Ruling against federal prosecutors, U.S. District Court Judge Emmet Sullivan on Wednesday ruled that a report detailing "the systematic concealment of significant exculpatory evidence" and "widespread and at times intentional misconduct" by Justice Department lawyers during the prosecution of the late Sen. Ted Stevens, R-Alaska, must be made public by March 15.
Using language that sometimes bordered on biting, the ruling means the public for the first time will have a chance to review the findings of special investigator Henry Schuelke, whom Sullivan asked to investigate misconduct of federal prosecutors in the wake of the botched Stevens prosecution.
Just days before the November 2008 election, Stevens was found guilty by a Washington, D.C. jury for failing to disclose thousands of dollars in renovations to his home provided by former Alaska oilman Bill Allen and his company VECO.
The trial, however, was marred by prosecutors who withheld evidence from the defense, including, according to the 9th U.S. Circuit Court of Appeals, information about Allen's alleged involvement with underage girls, and his attempt to cover up such involvement by having those girls sign false affidavits, among other things. The Justice Department subsequently removed the initial legal team. It was information provided to the defense by the new team that ultimately resulted in Judge Sullivan tossing Stevens' convictions.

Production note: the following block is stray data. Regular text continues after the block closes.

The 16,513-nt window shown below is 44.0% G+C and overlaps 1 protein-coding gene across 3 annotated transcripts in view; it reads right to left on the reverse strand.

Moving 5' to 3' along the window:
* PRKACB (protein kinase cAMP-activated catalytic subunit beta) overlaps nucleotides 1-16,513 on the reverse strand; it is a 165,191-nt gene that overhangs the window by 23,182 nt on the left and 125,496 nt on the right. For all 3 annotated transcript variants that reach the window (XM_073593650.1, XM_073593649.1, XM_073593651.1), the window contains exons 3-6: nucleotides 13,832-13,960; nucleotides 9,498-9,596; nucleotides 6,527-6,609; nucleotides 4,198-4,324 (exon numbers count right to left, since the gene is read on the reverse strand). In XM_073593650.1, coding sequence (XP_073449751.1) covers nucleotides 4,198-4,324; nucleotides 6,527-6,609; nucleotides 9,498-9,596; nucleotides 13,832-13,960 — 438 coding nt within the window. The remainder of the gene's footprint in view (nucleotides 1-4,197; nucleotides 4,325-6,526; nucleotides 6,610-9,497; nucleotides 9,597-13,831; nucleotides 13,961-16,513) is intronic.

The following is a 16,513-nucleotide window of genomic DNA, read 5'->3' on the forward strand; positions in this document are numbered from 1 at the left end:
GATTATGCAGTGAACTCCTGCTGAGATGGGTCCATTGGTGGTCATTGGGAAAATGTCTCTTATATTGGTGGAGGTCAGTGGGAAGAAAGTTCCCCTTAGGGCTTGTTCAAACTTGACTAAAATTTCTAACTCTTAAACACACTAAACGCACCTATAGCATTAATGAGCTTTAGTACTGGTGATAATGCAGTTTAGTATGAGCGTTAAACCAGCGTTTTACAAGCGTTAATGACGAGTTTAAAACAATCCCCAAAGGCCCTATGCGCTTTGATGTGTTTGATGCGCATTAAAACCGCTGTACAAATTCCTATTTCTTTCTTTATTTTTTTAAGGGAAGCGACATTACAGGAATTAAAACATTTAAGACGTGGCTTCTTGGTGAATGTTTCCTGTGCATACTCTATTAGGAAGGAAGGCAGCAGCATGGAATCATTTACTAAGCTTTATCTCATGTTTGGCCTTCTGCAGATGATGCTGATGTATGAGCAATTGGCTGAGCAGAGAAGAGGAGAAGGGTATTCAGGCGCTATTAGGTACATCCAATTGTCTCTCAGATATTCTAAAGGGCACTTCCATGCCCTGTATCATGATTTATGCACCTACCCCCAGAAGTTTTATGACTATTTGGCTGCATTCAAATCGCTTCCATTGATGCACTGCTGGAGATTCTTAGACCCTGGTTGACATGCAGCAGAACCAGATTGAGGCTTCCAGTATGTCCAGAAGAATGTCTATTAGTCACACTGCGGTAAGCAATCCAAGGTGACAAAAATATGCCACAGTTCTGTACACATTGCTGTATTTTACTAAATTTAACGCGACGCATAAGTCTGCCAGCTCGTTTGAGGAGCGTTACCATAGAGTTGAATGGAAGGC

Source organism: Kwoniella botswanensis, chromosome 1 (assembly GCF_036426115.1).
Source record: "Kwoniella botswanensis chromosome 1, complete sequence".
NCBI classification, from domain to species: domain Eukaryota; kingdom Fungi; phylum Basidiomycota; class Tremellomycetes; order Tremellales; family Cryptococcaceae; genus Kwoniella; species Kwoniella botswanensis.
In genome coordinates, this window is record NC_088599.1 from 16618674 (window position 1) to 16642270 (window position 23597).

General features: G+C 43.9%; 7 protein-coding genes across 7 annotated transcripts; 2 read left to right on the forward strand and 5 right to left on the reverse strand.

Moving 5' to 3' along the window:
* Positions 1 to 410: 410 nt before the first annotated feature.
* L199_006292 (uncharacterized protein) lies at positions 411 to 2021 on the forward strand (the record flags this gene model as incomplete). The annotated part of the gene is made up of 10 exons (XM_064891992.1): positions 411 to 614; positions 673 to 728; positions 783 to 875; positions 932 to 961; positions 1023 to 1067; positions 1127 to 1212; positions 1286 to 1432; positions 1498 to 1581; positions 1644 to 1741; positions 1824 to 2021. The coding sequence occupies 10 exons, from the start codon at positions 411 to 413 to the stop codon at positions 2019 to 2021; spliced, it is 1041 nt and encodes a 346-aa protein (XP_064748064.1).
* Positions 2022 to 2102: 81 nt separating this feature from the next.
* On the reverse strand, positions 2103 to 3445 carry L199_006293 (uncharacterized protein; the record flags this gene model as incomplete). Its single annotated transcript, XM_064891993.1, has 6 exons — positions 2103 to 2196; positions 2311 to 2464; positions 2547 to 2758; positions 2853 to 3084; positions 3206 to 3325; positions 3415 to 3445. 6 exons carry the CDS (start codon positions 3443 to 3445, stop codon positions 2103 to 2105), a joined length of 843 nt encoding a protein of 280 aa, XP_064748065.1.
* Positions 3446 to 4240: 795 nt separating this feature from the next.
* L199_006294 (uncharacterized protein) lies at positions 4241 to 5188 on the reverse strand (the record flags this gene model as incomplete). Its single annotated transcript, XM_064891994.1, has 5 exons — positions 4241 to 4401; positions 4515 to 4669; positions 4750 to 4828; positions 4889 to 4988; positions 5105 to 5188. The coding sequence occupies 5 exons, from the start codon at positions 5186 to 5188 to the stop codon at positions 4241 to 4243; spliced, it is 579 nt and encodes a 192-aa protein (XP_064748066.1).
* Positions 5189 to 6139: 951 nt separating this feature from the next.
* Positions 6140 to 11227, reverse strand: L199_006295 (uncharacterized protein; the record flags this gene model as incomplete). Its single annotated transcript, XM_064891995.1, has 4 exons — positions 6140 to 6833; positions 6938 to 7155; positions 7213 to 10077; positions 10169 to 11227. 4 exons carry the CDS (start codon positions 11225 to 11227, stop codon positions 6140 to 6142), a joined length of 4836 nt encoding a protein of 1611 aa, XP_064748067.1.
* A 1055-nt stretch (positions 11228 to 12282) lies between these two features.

Four of the six involved who have filed pleadings in the case had asked that the report be kept under seal. Because their requests to keep the report sealed are also sealed, it's impossible to know who wanted what made public, or whether Bill Allen was one of those who requested that the report also be kept from public scrutiny.
What is known is that nobody -- including the Anchorage-based FBI agent accused of misconduct who was responsible for handling Allen, the government's lead witness -- has lost a job or even been publicly reprimanded.
Two Alaska-based prosecutors who helped in the Stevens
trial and other Alaska corruption cases still work for the Justice Department. Jim Goeke was transferred to Washington state and remains a federal prosecutor, and federal attorney Joe Bottini is still working out of Anchorage. One of the prosecutors has committed suicide. His estate, however, has retained a lawyer. Three others are still working for the Justice Department, one of whom has been accused of withholding evidence in another high-profile case.
In his ruling, Sullivan said the public deserves to know what happened.
"Withholding the Report from the public and leaving the public with only the information from the trial and immediate post-trial proceedings would be the equivalent of giving a reader only every other chapter of a complicated book, distorting the story and making it impossible for the reader to put in context the information provided," Sullivan said. Adding that "(t)he First Amendment, the public, and our system of justice demand more."
He often italicized the word "public" throughout the ruling. As in, "The attorneys then tried the defendant in the most public manner possible, and when they obtained a guilty verdict, they held a press conference to proclaim victory to the public."